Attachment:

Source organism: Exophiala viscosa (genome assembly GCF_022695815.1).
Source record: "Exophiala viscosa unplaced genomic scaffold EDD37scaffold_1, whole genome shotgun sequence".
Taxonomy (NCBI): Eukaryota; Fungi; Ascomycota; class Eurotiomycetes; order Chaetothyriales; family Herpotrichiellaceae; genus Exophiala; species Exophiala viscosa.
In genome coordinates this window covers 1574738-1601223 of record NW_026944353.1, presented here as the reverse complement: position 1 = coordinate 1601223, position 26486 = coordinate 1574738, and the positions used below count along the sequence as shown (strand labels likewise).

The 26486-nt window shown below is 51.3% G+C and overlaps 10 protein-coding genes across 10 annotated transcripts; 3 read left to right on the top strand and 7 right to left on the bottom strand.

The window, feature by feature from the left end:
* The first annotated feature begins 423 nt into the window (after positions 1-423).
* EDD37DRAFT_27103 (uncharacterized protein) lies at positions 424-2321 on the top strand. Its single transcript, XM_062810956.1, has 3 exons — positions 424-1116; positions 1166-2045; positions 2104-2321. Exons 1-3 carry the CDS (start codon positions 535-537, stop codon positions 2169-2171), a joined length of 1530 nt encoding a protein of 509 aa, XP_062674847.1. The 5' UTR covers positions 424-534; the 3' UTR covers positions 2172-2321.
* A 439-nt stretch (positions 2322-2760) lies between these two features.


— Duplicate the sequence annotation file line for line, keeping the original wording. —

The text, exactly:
Source organism: Exophiala viscosa (genome assembly GCF_022695815.1).
Source record: "Exophiala viscosa unplaced genomic scaffold EDD37scaffold_1, whole genome shotgun sequence".
Taxonomy (NCBI): Eukaryota; Fungi; Ascomycota; class Eurotiomycetes; order Chaetothyriales; family Herpotrichiellaceae; genus Exophiala; species Exophiala viscosa.
In genome coordinates this window covers 1574738-1601223 of record NW_026944353.1, presented here as the reverse complement: position 1 = coordinate 1601223, position 26486 = coordinate 1574738, and the positions used below count along the sequence as shown (strand labels likewise).

The 26486-nt window shown below is 51.3% G+C and overlaps 10 protein-coding genes across 10 annotated transcripts; 3 read left to right on the top strand and 7 right to left on the bottom strand.

The window, feature by feature from the left end:
* The first annotated feature begins 423 nt into the window (after positions 1-423).
* EDD37DRAFT_27103 (uncharacterized protein) lies at positions 424-2321 on the top strand. Its single transcript, XM_062810956.1, has 3 exons — positions 424-1116; positions 1166-2045; positions 2104-2321. Exons 1-3 carry the CDS (start codon positions 535-537, stop codon positions 2169-2171), a joined length of 1530 nt encoding a protein of 509 aa, XP_062674847.1. The 5' UTR covers positions 424-534; the 3' UTR covers positions 2172-2321.
* A 439-nt stretch (positions 2322-2760) lies between these two features.